Sunday, June 19, 2011

Size Matters - Comparison of Naval and Commercial Ships in the 20th Century

A friend and I were talking recently and he made an observation about how large and impressive battleships and aircraft carriers were. I thought about that for a while and, although I admit battleships and carriers are very impressive ships, during the course of the 20th Century they have generally not been as large as contemporary merchant ships. Therefore I've trotted out a few models to help me prove my point. From the foreground of the picture is the HMS Tiger, a battle cruiser of 35,710 tons full load and a length of 704', built in 1914. As a comparison I present the RMS Titanic which, along with her two sister ships, was the largest ship afloat when she was built in 1912 at 52,310 tons and a length of nearly 883'. Next up is the giant Japanese super battleship Yamato, completed in December 1941 and weighing in at 69,990 tons full load and nearly 863' long she was the largest battleship ever built. But she did not measure up to the RMS Queen Mary, completed in 1936, with a displacement of 81,961 tons and a length of almost 1,120'. Next up is the mighty USS Enterprise, which was completed in 1961 and in 1969 was referred to as "The largest moving structure ever built by man....." It was 83,300 tons full load, 1,123' long and the hull was 133' wide. But Enterprise would not retain that largest distinction very long because in 1967, during the 6-Day War, the Suez Canal had been closed and would not be reopened until 1975. Oil companies realized they would be better off building really big tankers so they could carry more crude from the Persian Gulf to refiners around the world. That resulted in a big tanker building boom that produced ships like the Esso Atlantic at the front of the ship models. The Esso Atlantic and Pacific, completed in 1977, weighed in at a whopping 590,308 tons, with a length of 1,333' (by comparison The Empire State Building is 1,250' high), a beam of 233' and a draft of 82' - almost like the iceberg that sank the Titanic there's more of it below the water than there is above. Enterprise by comparison only has a draft of about 37'. Many of the really large tankers have been retired but now the newer cruise liners like the Oasis of the Seas and it's sister ship Allure of the Seas, completed in 2009 and 2010, respectively, (of which, unfortunately, I do not have models) are about 225,282 tons and 1,187'. They are thus carrying on a tradition of really large liners plying the oceans of the world. Larger even than any contemporary warships.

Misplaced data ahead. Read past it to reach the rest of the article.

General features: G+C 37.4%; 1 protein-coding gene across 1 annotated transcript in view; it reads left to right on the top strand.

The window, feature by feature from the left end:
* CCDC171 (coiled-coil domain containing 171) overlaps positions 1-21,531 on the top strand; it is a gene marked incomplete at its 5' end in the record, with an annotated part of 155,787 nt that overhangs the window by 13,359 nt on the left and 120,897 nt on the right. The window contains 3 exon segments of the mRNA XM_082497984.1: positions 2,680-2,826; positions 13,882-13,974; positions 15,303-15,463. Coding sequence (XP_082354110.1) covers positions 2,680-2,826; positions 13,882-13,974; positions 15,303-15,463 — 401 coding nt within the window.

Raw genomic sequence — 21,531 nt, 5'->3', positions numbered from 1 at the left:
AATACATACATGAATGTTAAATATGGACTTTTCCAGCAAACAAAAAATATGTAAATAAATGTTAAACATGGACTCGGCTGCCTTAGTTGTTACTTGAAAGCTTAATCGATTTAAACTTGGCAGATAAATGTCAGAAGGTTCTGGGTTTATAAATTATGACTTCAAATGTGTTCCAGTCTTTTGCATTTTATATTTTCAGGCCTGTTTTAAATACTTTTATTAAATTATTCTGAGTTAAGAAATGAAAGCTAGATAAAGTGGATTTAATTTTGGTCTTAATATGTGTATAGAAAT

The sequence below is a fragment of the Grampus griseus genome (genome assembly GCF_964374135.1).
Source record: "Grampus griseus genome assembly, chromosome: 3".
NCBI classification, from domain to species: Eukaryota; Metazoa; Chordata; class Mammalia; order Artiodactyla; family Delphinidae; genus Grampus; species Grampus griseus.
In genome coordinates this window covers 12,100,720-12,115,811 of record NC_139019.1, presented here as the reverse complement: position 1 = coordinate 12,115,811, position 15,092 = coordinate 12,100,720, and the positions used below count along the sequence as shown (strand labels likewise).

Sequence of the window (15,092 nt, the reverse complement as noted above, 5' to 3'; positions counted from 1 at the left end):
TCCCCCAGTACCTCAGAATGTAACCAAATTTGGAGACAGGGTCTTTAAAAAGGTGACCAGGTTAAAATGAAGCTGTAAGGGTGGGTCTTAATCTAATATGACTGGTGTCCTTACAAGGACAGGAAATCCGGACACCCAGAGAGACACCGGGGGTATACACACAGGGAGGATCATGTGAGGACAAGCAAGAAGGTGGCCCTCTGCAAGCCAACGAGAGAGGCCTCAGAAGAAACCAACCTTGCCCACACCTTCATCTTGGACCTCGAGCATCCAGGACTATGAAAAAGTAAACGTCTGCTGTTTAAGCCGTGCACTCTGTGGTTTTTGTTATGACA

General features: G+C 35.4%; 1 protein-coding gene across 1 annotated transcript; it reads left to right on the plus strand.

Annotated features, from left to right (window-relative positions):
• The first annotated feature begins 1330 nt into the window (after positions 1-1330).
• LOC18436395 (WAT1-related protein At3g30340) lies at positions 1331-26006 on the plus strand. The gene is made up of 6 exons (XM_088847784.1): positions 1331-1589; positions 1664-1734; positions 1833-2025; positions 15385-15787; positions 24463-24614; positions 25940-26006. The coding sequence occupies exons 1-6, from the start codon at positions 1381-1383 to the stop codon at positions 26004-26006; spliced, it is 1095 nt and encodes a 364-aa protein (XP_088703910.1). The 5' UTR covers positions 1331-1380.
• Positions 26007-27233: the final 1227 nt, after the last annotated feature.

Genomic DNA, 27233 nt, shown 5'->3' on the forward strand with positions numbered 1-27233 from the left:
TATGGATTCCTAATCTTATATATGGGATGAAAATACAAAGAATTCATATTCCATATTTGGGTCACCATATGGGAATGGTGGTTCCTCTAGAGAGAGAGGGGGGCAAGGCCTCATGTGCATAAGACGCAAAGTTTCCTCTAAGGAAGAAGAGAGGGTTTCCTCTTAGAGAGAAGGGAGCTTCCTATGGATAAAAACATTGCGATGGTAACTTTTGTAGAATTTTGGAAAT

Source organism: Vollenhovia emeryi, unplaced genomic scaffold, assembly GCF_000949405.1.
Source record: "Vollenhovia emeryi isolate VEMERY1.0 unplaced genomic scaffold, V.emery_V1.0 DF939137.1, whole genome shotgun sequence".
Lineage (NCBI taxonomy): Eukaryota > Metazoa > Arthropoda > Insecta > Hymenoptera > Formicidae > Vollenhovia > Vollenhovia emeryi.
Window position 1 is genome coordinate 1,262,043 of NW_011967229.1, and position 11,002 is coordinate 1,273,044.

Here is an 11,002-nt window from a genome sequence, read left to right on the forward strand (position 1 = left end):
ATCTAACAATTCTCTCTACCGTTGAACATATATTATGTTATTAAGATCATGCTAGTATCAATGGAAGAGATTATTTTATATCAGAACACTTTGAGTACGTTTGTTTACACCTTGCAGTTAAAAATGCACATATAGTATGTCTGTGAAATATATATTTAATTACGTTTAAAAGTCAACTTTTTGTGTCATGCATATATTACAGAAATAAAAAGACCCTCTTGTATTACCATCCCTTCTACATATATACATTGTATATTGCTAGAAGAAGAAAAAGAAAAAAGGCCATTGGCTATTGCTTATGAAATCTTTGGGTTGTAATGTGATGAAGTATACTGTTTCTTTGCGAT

1. The large 1930s liners in my (mostly warships) collection always get comments when people see them. I also particularly like to trot them out alongside Olympic when the Titanic fans of my acquaintance get going.

  2. I like the liners as well. Viking Forge has recently added a USS West Point/SS America to their line. I have done eight versions of the liner in different configurations during her career, which I hope to feature (somewhere) soon. I seem to be out of bandwidth here.